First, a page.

There is a catch though. You can only move the funds between similar accounts. You can’t move your savings from a non-qualified annuity to a qualified annuity, for example. Money in a variable rate annuity can’t move to a fixed rate annuity. Your retirement savings can only leave a fund that’s performing poorly or has high fees into a similar fund that should give you better returns.
You might also have to pay surrender charges. They can be quite steep, especially in the first years of an annuity. They often start around 8 percent then fall during each year of the annuity. So you could buy an immediate, fixed-rate annuity for $100,000 then find that you needed to take the money back after a year. The surrender charges could cost as much $8,000—more than the annuity would have given you over the course of that year.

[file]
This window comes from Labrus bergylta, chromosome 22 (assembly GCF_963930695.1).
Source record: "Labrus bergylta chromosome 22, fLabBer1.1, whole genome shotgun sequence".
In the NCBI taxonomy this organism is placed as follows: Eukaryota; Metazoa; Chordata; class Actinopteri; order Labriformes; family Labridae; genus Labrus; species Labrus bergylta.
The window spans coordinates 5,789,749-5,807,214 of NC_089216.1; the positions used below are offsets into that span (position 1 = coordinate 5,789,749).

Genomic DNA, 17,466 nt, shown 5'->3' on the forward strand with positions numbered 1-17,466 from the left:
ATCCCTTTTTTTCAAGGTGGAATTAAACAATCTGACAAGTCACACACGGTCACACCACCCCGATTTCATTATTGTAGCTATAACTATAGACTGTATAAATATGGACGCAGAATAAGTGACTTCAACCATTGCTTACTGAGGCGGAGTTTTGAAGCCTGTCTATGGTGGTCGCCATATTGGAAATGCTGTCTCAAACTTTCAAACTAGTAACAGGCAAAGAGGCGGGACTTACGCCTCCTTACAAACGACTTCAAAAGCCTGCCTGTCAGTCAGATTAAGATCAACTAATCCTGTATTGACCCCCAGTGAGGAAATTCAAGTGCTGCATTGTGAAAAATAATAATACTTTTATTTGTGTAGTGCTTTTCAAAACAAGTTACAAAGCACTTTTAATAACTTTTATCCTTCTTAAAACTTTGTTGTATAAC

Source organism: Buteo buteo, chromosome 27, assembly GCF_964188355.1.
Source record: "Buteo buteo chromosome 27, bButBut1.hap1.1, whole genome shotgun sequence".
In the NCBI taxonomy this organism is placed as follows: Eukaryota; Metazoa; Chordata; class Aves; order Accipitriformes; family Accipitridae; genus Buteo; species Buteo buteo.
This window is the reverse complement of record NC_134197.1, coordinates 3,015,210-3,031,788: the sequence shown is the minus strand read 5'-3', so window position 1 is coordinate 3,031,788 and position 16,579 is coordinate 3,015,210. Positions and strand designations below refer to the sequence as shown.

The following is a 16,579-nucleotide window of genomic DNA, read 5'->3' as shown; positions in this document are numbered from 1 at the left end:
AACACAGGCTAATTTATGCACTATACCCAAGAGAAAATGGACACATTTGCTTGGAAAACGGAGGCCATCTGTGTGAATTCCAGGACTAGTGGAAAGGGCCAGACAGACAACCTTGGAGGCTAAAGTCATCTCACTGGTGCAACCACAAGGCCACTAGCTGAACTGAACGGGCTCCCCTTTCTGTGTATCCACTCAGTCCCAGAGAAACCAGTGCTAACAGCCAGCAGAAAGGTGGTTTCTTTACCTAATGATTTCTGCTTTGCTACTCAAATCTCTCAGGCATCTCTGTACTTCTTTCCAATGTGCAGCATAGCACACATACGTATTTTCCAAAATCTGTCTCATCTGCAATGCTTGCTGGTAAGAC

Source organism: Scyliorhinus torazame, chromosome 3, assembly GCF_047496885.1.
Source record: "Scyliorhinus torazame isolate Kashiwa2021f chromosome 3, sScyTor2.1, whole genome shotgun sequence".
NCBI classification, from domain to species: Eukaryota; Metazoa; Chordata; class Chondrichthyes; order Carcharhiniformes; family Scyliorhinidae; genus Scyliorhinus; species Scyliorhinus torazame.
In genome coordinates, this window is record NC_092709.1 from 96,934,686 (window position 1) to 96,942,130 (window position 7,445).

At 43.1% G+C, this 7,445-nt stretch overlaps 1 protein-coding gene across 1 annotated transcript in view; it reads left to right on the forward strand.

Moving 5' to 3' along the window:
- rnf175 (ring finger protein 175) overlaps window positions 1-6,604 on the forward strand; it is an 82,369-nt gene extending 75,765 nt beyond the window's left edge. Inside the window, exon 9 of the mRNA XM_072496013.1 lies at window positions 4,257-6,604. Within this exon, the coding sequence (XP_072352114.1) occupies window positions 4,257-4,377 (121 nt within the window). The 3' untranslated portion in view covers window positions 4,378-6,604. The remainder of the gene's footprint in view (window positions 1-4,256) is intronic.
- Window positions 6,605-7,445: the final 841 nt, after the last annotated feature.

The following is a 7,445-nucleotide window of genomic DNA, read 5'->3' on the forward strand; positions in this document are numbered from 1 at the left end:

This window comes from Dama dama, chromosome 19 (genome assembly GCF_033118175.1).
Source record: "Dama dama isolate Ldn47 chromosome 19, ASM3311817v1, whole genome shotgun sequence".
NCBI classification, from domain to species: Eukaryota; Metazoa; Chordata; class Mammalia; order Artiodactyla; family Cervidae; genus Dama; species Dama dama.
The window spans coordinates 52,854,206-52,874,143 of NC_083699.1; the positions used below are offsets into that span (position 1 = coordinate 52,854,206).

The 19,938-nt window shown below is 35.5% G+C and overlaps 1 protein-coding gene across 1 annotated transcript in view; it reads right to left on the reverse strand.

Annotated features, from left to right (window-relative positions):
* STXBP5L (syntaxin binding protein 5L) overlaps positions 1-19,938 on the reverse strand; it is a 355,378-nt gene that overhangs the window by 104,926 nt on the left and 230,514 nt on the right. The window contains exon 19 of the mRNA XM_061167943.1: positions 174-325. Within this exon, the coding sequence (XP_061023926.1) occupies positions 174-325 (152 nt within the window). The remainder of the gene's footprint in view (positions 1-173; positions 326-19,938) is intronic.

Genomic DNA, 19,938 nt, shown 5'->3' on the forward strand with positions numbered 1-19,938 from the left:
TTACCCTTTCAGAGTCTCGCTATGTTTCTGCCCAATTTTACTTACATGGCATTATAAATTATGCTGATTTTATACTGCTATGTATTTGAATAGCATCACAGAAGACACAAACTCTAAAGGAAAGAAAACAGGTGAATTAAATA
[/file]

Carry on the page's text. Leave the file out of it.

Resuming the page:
The Good News
The good news is that if you’re moving funds within the same insurance company, the company will often waive the surrender fee. It’s another issue that you need to check, though, before you make your decision.
- The Four Stages of Retirement
- When Can You Retire?
- How Much Will You Need to Save Before You Can Retire?
- How to Create a Retirement Savings Habit
- The Benefits and Costs of a Pension
- Retiring with a 401(k)
- The Benefits of a 401(k) Plan
- The Costs of a 401(k) Plan
- Vesting a 401(k) Plan
- 4 Types of 401(k)
- Rolling Over Your 401k
- Leave Your Old 401(k) with Your Old Employer
- How to Rollover Your 401(k)
- Individual Retirement Accounts—IRAs
- How an IRA Works
- Working Your IRA With Your 401(k)
- 3 Types of IRAs
- SEP IRA Limits
- The Benefits of an Annuity
- Deferred Annuities
- Immediate Payment Annuities
- Fixed Index Annuities and Variable Rate Annuities
- Qualified and Non-Qualified Annuities
- Changing Your Annuity—The Section 1035 Exchange
- The Limits of a 1035 Exchange
- How to Plan for Your Retirement
- How to Start Planning Your Retirement